Five Principles for Biblical Dating
“Biblical dating” is a bit misleading since the Bible doesn’t actually explicitly address dating. That’s not to say it doesn’t speak to real relational dynamics, it’s just that dating is a very modern/Western construct. If you (or someone you know) is out there longing for marriage but overwhelmed by the fogginess of the road ahead, read on.
The starting point for any conversation on Christian dating is the purpose. We date because God gave us the gift of marriage, and we’re trying to get there. Marriage is a gift (it was instituted before the “fall” in Genesis 3) and has a clear purpose: one man and one woman who become one flesh for life in order to fill the earth and care for it (Genesis 1:28). If you don’t want to be married, don’t date. If you’re not ready to be married right now, don’t date right now.
But say you do want to be married and you’re as ready as you’re going to be, now what? Here are five principles that could really help you navigate your way from singleness* to the altar. These are all from the Bible, by the way.
Principle 1: Remember your first love
(Revelation 2:3-4; Matthew 22:37-38)
The single greatest thing you can do to prepare for marriage is to seek God with everything you have. Serve others, study the Scriptures, and commit to community. Healthy marriages are built when two broken people go to God to find their wholeness, not each other. Train yourself for that impulse here and now.
Principle 2: Know thyself
(Psalm 139:23; Ephesians 2:10; Acts 1:8)
Dating is like a job interview and marriage is landing the job. While you don’t have to have every answer, you need to have at least some clarity about who you are, what you want, and where you’re headed in life. How much work have you done to understand yourself? You can serve your future spouse by putting in the effort to know yourself and what you’ll bring to the relationship (the good and the bad).
Principle 3: Seek character over charisma
(1 Samuel 16:7; Galatians 5:22; Colossians 3:1)
Once you’re seeking God and learning more about yourself, now you’re ready to consider what you want in a partner. So, what are you looking for? We put far too high a premium on the things we can see on the outside (i.e., physical appearance, money, “wow factor” of fancy dates). While chemistry and attraction matter, they aren’t the main things you want to test. Look at the person’s character. How do they treat others like their family and friends? How are they managing their sin struggles? Are they more obedient to their fleshly desires or to the Word of God? Invite your trusted community of family and friends to help you discern the character of those you date. And if your community raises a concern, listen to them, because they are probably right.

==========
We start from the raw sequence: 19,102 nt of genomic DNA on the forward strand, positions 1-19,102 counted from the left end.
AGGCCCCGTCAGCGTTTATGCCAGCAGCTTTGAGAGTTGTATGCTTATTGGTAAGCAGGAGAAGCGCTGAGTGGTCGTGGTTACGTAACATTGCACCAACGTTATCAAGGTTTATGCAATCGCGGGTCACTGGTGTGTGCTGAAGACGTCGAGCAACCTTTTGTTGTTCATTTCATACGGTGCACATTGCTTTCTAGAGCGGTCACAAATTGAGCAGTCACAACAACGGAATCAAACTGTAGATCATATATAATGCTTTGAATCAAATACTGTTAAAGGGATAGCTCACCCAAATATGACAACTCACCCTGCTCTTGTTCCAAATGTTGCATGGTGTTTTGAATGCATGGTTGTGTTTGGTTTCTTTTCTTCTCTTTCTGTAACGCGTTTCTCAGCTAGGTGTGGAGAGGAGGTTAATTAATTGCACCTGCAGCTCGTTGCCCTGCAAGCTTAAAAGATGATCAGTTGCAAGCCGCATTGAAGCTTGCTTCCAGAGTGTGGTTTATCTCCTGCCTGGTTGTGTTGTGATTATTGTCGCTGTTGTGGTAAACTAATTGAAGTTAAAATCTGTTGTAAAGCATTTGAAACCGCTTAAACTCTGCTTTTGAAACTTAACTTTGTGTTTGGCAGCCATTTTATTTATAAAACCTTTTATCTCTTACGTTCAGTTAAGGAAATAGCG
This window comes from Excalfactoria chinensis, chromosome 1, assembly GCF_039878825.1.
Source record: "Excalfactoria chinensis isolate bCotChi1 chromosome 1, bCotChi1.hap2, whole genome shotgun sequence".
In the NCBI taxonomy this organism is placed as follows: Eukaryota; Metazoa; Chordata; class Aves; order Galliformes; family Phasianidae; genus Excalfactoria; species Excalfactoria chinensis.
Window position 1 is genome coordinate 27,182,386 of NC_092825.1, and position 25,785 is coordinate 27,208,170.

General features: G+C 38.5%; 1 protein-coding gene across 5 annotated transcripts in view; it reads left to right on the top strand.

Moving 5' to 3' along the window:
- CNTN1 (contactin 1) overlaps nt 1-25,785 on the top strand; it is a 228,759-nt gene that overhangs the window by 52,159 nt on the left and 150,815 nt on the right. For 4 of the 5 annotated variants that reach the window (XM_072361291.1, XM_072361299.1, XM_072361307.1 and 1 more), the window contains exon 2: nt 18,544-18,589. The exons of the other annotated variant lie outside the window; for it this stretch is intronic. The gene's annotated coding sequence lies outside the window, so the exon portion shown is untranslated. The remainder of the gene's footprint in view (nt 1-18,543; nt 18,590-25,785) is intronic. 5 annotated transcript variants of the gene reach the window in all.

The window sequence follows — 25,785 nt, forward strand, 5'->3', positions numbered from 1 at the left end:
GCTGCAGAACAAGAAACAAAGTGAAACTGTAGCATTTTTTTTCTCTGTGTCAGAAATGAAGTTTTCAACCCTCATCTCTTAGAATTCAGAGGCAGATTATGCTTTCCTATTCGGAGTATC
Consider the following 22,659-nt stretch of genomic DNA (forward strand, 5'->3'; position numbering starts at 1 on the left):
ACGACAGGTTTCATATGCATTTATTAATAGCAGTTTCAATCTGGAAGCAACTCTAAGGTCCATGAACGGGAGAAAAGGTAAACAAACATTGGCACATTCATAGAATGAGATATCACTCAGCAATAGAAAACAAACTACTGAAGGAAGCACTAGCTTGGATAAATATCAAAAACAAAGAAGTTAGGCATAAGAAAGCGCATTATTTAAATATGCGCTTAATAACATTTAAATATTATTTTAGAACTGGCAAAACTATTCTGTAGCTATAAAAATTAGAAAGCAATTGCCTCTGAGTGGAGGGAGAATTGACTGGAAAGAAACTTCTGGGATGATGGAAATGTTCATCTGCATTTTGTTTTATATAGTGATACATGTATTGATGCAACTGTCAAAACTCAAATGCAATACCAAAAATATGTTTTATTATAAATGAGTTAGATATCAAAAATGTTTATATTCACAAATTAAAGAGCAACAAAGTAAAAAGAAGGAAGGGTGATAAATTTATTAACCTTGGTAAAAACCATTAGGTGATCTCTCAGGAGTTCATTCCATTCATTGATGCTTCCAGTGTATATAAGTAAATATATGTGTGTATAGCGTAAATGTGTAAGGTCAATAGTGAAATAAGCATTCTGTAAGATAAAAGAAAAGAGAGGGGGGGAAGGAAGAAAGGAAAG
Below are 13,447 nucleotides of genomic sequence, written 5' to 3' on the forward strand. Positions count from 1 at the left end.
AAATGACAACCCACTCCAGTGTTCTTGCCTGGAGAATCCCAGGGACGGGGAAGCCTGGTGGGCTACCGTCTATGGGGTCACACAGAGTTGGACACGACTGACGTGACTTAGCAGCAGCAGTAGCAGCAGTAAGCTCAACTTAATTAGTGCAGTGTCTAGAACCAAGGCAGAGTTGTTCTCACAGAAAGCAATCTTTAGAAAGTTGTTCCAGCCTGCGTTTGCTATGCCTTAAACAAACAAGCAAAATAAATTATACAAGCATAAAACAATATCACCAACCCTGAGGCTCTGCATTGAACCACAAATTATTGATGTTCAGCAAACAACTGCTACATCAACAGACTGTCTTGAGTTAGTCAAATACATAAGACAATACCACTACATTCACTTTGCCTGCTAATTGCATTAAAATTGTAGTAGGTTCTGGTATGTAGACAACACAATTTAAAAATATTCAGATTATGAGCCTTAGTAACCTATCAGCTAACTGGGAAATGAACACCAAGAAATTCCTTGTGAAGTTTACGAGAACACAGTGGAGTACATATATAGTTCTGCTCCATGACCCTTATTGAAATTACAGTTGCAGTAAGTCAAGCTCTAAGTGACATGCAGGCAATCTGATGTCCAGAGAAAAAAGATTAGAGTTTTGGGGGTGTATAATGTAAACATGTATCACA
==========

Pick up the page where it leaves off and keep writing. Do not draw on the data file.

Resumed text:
Principle 4: Clarity is kindness
(Matthew 5:37; Colossians 4:6; Ephesians 4:15)
In college, I had this idea to visit my roommates in their art studio and bring them dessert since they were working around the clock. I had enough leftovers that I was dishing it out to other students I didn’t know. I came up to one girl and said, “Hi! My name is Jason—would you like a brownie?” I could tell from her reaction that I must have said or done something weird because she was very put off. You know that experience when someone is having a conversation near you and you jumble their words with your own? Well, turns out what I actually said to this poor girl was, “Hi, my name is Jason—would you like a BOYFRIEND?” Let’s just say I was devastatingly embarrassed. But wouldn’t that type of clarity actually be helpful sometimes amidst all the subtext and games of dating? I’m not saying you should replicate this awkward encounter, but do practice clearly expressing your interest and expectations with the opposite sex. Men, try asking her out like this, “I really like you. Would you be interested in going on a date with me this Friday?” Or ladies, if you need to let him down after a rough first date, try saying, “I really appreciated our time together, but I can tell that I’m not interested in being anything more than friends at this point.” We serve each other by being honest and kind.
Principle 5: Keep it simple
Dating is complex, but it doesn’t have to be. The overarching goal of any date is to determine whether the relationship should move forward. In other words, should there be another date? You’re looking for information to decide whether you should clearly continue the relationship, cautiously consider another date, or clearly end the relationship. In his book Outdated (the best Christian book on this topic, by the way), JP Pokluda suggests the simplest way forward if you want to be married: identify the godliest single person of the opposite sex that you know, go on a date with them, and assess the progression until you and your community affirms that you’re ready to choose them for life. Then, get married. It’s that simple.
*A word on singleness. Sometimes the church can inadvertently communicate that marriage is the pinnacle for human flourishing. While marriage is precious and instituted by God, singleness is by no means a lesser calling. In fact, Paul spoke highly about about the gift of singleness (1 Corinthians 7:7), and remember the culturally radical reality of our Lord remaining single His whole life (unheard of for a first-century Jewish man). If you’re currently single, know that you are loved and needed in your singleness for the flourishing of the Church as you are.